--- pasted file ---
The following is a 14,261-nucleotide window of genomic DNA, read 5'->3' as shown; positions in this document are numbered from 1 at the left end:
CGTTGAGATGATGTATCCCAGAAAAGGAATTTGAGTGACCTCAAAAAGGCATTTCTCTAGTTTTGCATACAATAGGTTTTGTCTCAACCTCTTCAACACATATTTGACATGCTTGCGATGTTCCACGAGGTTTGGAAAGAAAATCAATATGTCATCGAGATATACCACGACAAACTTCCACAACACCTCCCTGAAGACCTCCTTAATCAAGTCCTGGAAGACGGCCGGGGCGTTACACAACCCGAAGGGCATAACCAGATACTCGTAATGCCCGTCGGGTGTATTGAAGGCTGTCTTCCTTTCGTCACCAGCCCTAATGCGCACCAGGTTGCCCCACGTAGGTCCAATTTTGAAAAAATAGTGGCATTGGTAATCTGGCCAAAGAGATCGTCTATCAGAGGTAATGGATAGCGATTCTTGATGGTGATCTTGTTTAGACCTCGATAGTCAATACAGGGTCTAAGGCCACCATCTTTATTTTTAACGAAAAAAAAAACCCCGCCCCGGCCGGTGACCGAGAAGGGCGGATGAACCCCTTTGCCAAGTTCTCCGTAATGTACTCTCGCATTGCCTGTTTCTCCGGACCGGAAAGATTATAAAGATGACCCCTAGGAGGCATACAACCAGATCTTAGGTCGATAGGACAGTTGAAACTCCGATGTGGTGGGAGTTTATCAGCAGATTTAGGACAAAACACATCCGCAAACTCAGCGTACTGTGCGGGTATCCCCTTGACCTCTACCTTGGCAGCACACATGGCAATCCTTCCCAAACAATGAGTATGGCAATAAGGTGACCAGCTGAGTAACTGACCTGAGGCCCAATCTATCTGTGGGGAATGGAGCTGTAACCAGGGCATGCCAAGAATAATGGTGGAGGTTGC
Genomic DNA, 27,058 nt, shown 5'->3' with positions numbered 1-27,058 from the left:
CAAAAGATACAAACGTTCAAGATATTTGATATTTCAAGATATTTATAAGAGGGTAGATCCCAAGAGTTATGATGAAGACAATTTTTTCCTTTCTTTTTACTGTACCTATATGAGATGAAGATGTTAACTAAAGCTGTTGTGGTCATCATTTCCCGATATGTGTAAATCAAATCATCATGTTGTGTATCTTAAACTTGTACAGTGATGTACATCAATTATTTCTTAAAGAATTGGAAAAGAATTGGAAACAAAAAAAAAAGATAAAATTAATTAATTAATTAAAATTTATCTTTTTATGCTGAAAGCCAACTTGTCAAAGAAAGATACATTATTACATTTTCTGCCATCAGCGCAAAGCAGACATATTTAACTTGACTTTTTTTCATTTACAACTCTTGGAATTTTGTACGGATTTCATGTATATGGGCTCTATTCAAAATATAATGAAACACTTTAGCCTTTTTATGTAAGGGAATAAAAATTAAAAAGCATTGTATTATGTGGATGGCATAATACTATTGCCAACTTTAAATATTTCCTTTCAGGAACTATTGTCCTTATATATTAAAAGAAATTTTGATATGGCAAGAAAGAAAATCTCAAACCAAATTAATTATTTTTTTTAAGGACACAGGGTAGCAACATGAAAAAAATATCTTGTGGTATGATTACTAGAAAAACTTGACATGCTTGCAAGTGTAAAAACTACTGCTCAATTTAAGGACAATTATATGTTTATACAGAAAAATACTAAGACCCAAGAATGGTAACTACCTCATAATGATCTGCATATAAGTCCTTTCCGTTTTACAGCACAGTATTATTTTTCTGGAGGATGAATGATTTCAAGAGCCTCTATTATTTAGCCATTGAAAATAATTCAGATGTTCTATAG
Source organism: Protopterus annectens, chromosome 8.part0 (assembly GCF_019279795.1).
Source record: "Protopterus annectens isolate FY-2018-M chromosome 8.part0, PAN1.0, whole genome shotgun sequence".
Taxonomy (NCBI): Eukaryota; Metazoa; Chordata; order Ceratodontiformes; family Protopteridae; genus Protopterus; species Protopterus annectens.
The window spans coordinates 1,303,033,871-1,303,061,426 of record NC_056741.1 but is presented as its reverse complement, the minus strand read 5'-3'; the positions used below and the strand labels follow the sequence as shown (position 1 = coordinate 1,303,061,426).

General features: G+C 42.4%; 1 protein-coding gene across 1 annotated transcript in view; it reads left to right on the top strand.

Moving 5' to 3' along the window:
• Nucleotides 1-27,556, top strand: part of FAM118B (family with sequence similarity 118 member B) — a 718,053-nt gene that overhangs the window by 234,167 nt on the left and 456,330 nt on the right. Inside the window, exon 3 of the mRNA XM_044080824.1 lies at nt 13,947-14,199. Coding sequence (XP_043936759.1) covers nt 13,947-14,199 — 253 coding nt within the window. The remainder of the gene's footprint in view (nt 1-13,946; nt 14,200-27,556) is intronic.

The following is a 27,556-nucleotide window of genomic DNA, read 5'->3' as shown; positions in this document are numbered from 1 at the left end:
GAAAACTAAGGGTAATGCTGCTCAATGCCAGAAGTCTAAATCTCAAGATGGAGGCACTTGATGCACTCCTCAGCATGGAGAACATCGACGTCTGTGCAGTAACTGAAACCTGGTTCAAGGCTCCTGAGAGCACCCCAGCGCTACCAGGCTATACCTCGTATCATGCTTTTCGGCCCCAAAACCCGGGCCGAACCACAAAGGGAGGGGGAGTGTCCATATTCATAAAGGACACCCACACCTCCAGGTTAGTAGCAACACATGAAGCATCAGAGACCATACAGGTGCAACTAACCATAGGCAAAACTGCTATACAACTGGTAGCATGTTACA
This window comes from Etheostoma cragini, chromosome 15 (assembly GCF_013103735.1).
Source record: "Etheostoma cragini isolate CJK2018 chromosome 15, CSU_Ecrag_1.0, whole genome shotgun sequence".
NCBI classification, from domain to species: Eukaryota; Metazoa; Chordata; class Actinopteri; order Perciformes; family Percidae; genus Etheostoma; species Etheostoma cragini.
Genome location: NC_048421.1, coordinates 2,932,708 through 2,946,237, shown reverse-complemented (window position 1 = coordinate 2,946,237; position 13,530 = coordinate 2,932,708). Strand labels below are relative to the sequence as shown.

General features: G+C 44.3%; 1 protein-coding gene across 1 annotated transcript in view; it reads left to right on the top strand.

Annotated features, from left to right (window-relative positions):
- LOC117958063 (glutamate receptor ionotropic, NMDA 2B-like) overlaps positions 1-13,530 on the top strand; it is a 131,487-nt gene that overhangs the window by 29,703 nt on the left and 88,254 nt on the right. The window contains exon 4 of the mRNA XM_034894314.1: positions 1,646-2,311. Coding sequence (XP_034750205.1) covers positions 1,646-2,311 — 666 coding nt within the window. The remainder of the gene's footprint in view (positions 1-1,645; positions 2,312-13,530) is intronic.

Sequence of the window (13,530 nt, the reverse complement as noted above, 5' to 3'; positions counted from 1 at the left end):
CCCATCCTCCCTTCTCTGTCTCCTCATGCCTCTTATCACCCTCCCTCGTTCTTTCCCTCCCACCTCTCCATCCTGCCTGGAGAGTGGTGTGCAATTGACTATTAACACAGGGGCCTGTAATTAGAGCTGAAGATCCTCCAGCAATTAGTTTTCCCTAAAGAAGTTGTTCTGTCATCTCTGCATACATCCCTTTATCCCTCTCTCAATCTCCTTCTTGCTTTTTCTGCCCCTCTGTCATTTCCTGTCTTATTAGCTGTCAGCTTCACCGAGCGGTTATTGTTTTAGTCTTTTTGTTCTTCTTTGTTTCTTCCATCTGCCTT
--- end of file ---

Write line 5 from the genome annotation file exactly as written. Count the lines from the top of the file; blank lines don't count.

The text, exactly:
Source organism: Protopterus annectens, chromosome 8.part0 (assembly GCF_019279795.1).